Review by Frank Plowright
Bloodshot Reborn was almost universally well received, nominated for several awards and is surely the best looking Bloodshot series published to date. However, it may not quite live up to the level of expectation. Of the two Deluxe Editions, this is definitely the one to buy, as volume two is patchier.
Bloodshot the way he was could be seen as combination of the Punisher’s remorseless killing capability with Wolverine’s healing and regeneration abilities. Both were due to nanites, microscopic machines in his body that instantly repaired damage and removed his personality to make him the perfect killer. His previous incarnation had ended with the removal of the nanites, and the book opens with plain Ray Garrison working in a Colorado motel, but not in a good place mentally, coming to terms with what he’s done under the control of others, and the loss of a loved one. His self-pity is ended by a news report that an atrocity has been carried out by someone resembling his previous identity. It transpires the nanites purged from his system have found new homes with individuals less able to cope with the strain of their possession. Ray’s moral dilemma is whether to take the nanites back knowing the cost to himself.
While perhaps not matching reputation, two thirds of this book is good. Jeff Lemire conceives ways beyond the nanites to refresh Bloodshot, provides him with some decidedly odd travelling companions and sets a pair of eccentric FBI agents on his trail. One of them follows her instincts, and has a great reputation for clearing up cases by doing so. These instincts lead her to Project Rising Spirit, and oddly enough Ray has one of their files allegedly revealing the truth about who he once was.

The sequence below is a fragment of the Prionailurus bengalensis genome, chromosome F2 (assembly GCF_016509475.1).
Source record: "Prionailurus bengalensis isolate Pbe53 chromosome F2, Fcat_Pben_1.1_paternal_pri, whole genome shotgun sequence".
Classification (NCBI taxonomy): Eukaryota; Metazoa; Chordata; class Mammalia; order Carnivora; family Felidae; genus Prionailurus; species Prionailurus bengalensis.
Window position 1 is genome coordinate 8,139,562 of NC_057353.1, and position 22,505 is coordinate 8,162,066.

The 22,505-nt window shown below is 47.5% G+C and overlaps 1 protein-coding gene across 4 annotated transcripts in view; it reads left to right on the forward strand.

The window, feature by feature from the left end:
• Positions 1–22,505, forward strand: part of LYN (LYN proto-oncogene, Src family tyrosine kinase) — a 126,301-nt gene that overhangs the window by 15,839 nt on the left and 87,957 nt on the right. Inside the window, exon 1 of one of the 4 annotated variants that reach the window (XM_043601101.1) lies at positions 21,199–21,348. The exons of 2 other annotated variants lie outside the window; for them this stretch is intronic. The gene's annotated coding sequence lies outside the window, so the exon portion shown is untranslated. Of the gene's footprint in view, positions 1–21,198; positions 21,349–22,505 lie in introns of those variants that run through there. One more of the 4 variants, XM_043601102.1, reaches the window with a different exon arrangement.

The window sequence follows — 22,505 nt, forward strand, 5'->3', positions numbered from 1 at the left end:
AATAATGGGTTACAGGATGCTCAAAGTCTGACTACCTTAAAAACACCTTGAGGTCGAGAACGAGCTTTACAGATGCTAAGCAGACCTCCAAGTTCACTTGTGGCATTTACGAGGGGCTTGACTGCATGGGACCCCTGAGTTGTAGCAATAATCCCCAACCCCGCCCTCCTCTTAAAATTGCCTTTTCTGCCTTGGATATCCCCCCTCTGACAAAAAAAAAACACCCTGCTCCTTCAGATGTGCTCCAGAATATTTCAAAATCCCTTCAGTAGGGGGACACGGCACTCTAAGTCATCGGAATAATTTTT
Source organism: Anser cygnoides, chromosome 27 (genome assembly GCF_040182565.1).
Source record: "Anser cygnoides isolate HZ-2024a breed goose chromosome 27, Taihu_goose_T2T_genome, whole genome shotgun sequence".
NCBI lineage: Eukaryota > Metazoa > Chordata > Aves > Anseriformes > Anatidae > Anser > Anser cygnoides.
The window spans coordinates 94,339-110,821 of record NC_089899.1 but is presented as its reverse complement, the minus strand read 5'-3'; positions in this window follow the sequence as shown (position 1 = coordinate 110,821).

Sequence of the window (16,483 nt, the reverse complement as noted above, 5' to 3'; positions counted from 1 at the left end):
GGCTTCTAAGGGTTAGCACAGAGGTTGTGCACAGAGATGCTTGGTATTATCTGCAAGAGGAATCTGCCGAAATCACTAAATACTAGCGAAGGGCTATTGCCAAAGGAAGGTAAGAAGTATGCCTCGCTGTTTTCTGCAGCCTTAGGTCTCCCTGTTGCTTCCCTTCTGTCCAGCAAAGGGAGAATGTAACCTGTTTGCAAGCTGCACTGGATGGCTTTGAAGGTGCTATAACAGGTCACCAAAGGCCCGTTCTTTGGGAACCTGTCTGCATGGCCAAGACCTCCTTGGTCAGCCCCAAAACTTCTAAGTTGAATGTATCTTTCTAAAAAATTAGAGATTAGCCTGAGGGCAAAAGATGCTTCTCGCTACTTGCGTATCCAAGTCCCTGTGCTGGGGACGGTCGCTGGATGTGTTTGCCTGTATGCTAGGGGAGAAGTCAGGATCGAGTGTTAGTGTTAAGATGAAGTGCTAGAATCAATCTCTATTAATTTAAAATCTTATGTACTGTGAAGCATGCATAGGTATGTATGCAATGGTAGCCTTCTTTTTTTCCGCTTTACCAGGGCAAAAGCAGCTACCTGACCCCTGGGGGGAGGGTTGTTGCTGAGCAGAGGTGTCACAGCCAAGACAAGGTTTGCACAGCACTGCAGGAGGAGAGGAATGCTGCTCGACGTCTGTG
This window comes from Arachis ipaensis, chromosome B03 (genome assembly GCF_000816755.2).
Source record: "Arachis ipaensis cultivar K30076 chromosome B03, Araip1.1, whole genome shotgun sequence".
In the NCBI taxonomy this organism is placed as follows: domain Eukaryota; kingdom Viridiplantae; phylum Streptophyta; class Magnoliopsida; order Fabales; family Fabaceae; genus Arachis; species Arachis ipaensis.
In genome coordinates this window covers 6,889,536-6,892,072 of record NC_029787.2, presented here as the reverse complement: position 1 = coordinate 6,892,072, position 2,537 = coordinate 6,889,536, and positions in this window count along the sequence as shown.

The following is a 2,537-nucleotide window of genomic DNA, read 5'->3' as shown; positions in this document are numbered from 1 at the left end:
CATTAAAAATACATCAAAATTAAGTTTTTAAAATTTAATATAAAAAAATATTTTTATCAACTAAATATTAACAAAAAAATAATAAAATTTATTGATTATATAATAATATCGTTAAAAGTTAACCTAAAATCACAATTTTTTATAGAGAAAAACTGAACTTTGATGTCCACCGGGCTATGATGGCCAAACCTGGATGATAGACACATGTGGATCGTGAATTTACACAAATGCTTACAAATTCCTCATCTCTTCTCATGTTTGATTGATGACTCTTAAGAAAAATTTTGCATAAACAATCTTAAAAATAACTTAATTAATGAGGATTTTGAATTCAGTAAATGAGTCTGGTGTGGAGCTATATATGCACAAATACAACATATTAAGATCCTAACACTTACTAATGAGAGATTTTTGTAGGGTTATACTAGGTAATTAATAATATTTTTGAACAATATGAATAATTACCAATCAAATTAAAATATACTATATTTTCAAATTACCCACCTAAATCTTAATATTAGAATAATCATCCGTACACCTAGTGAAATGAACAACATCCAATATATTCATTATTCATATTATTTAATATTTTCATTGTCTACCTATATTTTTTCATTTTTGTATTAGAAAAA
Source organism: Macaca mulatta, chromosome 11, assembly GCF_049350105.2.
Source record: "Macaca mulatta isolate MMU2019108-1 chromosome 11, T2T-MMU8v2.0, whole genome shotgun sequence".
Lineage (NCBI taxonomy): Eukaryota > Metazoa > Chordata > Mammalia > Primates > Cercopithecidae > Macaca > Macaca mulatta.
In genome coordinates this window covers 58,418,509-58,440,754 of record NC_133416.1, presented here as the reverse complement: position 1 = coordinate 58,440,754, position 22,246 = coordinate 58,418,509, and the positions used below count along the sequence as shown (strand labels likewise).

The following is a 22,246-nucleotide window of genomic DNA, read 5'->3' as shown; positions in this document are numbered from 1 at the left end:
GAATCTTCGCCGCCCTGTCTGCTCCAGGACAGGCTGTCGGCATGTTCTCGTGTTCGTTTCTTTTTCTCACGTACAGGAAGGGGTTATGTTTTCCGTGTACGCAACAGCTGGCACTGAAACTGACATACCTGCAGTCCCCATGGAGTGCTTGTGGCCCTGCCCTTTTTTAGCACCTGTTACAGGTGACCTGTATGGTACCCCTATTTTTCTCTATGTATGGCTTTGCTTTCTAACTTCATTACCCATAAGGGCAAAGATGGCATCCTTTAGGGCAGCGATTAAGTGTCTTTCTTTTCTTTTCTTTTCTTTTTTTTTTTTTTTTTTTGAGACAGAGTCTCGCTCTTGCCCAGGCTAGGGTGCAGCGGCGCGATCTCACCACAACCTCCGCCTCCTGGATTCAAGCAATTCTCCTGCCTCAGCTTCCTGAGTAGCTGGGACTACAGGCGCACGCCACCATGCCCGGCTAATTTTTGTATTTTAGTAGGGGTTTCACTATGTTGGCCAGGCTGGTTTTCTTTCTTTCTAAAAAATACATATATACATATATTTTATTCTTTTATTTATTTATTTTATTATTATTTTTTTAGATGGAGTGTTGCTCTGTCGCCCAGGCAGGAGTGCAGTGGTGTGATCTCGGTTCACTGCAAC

The art is excellent throughout. Mico Suayan works in a form of almost photo-realistic naturalism, while Jackson Guice also has a figurative style, and a stronger sense of storytelling. Raúl Allén moves towards cartooning, but is distinctive and polished, and also offers strong page designs and effective colouring. Lewis Larosa illustrates the final section, which is more adventure oriented, a form with which he’s very good, and it does provide a chance for him to showcase several impressive segues. This, however, is a slightly odd series of episodes. They lead to a good pay-off, but apart from a strong and surprising opening chapter the pay-off isn’t good enough to merit the prior predictable adventure story.
Bonus features? Chatty commentary from editor Warren Simons is always welcome, and he hosts a number of pages detailing the journey from script to printed page.
Most of Bloodshot Reborn is very readable, but that it currently holds the record for most Harvey Awards is surprising. If you’d prefer just to dip your toes in the water, there are paperback versions of this content. Suayan and Allén draw Colorado, Guice The Hunt, and Larosa The Analog Man.